• Inflammatory Bowel Disease (Ulcerative Colitis, Crohn's Disease)
Ulcerative colitis is a disease of the colon that is closely related to
The major symptoms of ulcerative colitis include abdominal pain and bloody diarrhea. When the disease becomes severe, individuals may develop fever, weight loss, dehydration, and anemia. Sometimes, constipation develops instead of diarrhea. Arthritis, skin sores, and liver inflammation may occur as well.
One of the most feared consequences of ulcerative colitis is dramatic dilation of the colon, which can lead to fatal perforation of the colon. Ulcerative colitis also leads to a greatly increased risk of colon cancer.
Ulcerative colitis tends to wax and wane, with periods of remission punctuated by severe flare-ups. Medical treatment aims at reducing symptoms and inducing and maintaining remission.
Principal Proposed Natural Treatments
People with ulcerative colitis can easily develop deficiencies in numerous nutrients. Chronic bleeding leads to iron deficiency. Malabsorption, decreased appetite, drug side effects, and increased nutrient loss through the stool may lead to mild or profound deficiencies of protein, vitamins A
Essential Fatty Acids
Fish oil and evening primrose oil contain healthy fats called essential fatty acids. According to some, though not all, of the small,
Regular use of fish oil alone, or in combination with gamma-linolenic acid (found in evening primrose oil), has not been found effective for
disease flare-ups in people whose ulcerative colitis has gone into remission.
Friendly bacteria, or probiotics, might be helpful in ulcerative colitis.
A double-blind trial of 116 people with ulcerative colitis compared probiotic treatment against a relatively low dose of the standard drug mesalazine.
Probiotics might be useful for people with ulcerative colitis who have had part or all of the colon removed. Such individuals frequently develop a complication called "pouchitis," inflammation of part of the remaining intestine. Two double-blind, placebo-controlled studies found that probiotics can help prevent pouchitis and also reduce relapses in people who already have it.
In addition, some evidence hints that probiotics might reduce the joint pain that commonly occurs in people with inflammatory bowel disease.
For more information, including dosage and safety issues, see the
In a double-blind, placebo-controlled trial, 44 people hospitalized with severe active ulcerative colitis were given oral aloe gel or placebo twice daily for 4 weeks.
For more information, including dosage and safety issues, see the full
Other Proposed Natural Treatments
Researchers have recently become interested in the use of phosphadylcholine as a supportive treatment in severe ulcerative colitis. There may be an insufficient quantity of phosphatidylcholine in the mucus lining the colon in patients with ulcerative colitis. Taking phosphatidylcholine may correct this deficiency. A small double-blind, placebo controlled study of 60 patients whose ulcerative colitis was poorly responsive to corticosteroids were randomized to receive either phosphadylcholine (2 g per day) or placebo for 12 weeks. 31 Half of the participants taking phosphadylcholine showed a significant improvement in symptoms versus only 10% taking placebo. Moreover, 80% taking phosphadylcholine were able to completely discontinue their corticosteroids without disease flare-up compared to 10% taking placebo.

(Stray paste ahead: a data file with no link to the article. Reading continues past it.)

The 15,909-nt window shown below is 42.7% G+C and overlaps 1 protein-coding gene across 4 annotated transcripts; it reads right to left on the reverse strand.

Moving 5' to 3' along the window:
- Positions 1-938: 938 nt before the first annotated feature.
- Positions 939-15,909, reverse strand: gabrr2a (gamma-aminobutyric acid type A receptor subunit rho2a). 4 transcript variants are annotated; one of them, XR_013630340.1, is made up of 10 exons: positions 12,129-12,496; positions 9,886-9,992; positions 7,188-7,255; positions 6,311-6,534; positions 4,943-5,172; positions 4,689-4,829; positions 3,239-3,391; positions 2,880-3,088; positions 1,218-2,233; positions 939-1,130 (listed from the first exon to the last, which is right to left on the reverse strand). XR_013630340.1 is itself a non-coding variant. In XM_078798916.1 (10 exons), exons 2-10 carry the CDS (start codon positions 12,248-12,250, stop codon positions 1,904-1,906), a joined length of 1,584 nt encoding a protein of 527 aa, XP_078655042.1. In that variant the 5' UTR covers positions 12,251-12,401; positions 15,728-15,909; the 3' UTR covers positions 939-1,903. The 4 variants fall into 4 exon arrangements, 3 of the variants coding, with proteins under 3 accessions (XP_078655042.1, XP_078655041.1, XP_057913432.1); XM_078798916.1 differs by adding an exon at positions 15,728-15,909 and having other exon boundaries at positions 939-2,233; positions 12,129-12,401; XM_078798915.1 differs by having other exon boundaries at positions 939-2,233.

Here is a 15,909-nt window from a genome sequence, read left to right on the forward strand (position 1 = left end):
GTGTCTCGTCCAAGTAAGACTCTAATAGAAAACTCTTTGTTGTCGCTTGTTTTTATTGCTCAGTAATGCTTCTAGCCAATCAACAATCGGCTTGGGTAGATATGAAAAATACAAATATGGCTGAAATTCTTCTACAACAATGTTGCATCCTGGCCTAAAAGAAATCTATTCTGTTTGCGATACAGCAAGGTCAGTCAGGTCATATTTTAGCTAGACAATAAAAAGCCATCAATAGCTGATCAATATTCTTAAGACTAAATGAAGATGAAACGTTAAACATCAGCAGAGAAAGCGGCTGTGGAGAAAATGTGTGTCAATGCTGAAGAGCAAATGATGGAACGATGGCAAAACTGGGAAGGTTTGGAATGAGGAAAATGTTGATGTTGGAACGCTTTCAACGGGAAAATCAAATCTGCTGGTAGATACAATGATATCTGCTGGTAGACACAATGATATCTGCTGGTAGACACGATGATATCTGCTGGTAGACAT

A double-blind, placebo-controlled study of 24 people with ulcerative colitis examined the effects of
Various herbs and supplements may interact adversely with drugs used to treat ulcerative colitis. For more information on this potential risk, see the individual drug article in the Drug Interactions section of this database.
8. Mulder TP, van der Sluys Veer A, Verspaget HW, et al. Effect of oral zinc supplementation on metallothionein and superoxide dismutase concentrations in patients with inflammatory bowel disease. J Gastroenterol Hepatol. 1994;9:472-477.
21. Gionchetti P, Rizzello F, Venturi A, et al. Oral bacteriotherapy as maintenance treatment in patients with chronic pouchitis: a double-blind, placebo-controlled trial. Gastroenterology. 2000;119:305-309.
28. Merchant RE, Andre CA. A review of recent clinical trials of the nutritional supplement Chlorella pyrenoidosa in the treatment of fibromyalgia, hypertension, and ulcerative colitis. Altern Ther Health Med. 2001;7:79-80,82-91.
34. Dainese R, Galliani EA, De Lazzari F, et al. Discrepancies between reported food intolerance and sensitization test findings in irritable bowel syndrome patients. Am J Gastroenterol. 1999;94:1892-1897.
35. Middleton SJ, Naylor S, Woolner J, et al. A double-blind, randomized, placebo-controlled trial of essential fatty acid supplementation in the maintenance of remission of ulcerative colitis. Aliment Pharmacol Ther. 2002;16:1131-1135.
36. Ben-Arye E, Goldin E, Wengrower D, et al. Wheat grass juice in the treatment of active distal ulcerative colitis: a randomized, double-blind, placebo-controlled trial. Scand J Gastroenterol. 2002;37:444-449.
40. Kato K, Mizuno S, Umesaki Y, et al. Randomized placebo-controlled trial assessing the effect of bifidobacteria-fermented milk on active ulcerative colitis. Aliment Pharmacol Ther. 2004;20:1133-1141.
43. Hanai H, Iida T, Takeuchi K, et al. Curcumin maintenance therapy for ulcerative colitis: randomized, multicenter, double-blind, placebo-controlled trial. Clin Gastroenterol Hepatol. 2006 Nov 10. [Epub ahead of print]
Last reviewed April 2009 by EBSCO CAM Review Board
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